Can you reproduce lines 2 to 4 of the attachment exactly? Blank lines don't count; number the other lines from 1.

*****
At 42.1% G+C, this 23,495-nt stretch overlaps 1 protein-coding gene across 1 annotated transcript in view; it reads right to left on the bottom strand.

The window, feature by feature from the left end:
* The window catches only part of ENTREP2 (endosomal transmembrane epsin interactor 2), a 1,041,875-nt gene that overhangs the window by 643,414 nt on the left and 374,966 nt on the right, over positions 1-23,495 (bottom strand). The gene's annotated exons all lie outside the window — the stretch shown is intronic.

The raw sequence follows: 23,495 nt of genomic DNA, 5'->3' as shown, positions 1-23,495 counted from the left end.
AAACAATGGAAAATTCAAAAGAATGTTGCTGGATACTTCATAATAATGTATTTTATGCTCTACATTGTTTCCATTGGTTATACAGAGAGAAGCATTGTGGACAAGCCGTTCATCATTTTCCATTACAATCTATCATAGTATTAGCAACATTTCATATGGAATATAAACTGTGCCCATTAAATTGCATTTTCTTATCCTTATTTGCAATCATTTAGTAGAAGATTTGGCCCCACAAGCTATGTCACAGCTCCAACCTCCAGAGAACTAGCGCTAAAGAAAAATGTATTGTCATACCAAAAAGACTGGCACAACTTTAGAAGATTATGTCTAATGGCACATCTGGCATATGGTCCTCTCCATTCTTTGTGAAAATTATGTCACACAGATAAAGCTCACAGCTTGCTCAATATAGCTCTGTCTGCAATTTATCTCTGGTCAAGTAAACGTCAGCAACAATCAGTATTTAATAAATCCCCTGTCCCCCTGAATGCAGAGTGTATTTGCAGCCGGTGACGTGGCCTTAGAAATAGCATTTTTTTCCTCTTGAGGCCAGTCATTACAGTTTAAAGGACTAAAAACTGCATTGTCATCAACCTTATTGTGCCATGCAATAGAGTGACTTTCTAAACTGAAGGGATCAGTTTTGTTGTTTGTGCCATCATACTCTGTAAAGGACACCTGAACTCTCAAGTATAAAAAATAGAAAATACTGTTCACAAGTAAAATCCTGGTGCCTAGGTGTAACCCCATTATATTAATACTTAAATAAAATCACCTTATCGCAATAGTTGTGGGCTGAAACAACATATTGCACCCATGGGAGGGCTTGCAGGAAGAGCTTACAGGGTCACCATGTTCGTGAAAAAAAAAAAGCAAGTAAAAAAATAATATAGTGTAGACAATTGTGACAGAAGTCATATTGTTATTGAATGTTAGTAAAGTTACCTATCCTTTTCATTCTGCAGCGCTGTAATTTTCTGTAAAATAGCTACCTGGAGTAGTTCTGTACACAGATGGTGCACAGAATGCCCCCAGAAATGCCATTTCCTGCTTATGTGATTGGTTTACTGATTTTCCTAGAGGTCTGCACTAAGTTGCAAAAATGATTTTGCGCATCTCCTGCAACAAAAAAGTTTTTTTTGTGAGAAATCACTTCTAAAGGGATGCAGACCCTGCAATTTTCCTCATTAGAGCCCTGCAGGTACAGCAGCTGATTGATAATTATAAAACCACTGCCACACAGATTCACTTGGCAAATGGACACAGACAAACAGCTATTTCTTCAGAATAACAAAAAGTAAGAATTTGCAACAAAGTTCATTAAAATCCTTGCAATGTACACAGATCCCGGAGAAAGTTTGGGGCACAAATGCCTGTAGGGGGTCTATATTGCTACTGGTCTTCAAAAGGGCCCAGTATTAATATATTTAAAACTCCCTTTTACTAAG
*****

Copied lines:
The window, feature by feature from the left end:
* The window catches only part of ENTREP2 (endosomal transmembrane epsin interactor 2), a 1,041,875-nt gene that overhangs the window by 643,414 nt on the left and 374,966 nt on the right, over positions 1-23,495 (bottom strand). The gene's annotated exons all lie outside the window — the stretch shown is intronic.

The raw sequence follows: 23,495 nt of genomic DNA, 5'->3' as shown, positions 1-23,495 counted from the left end.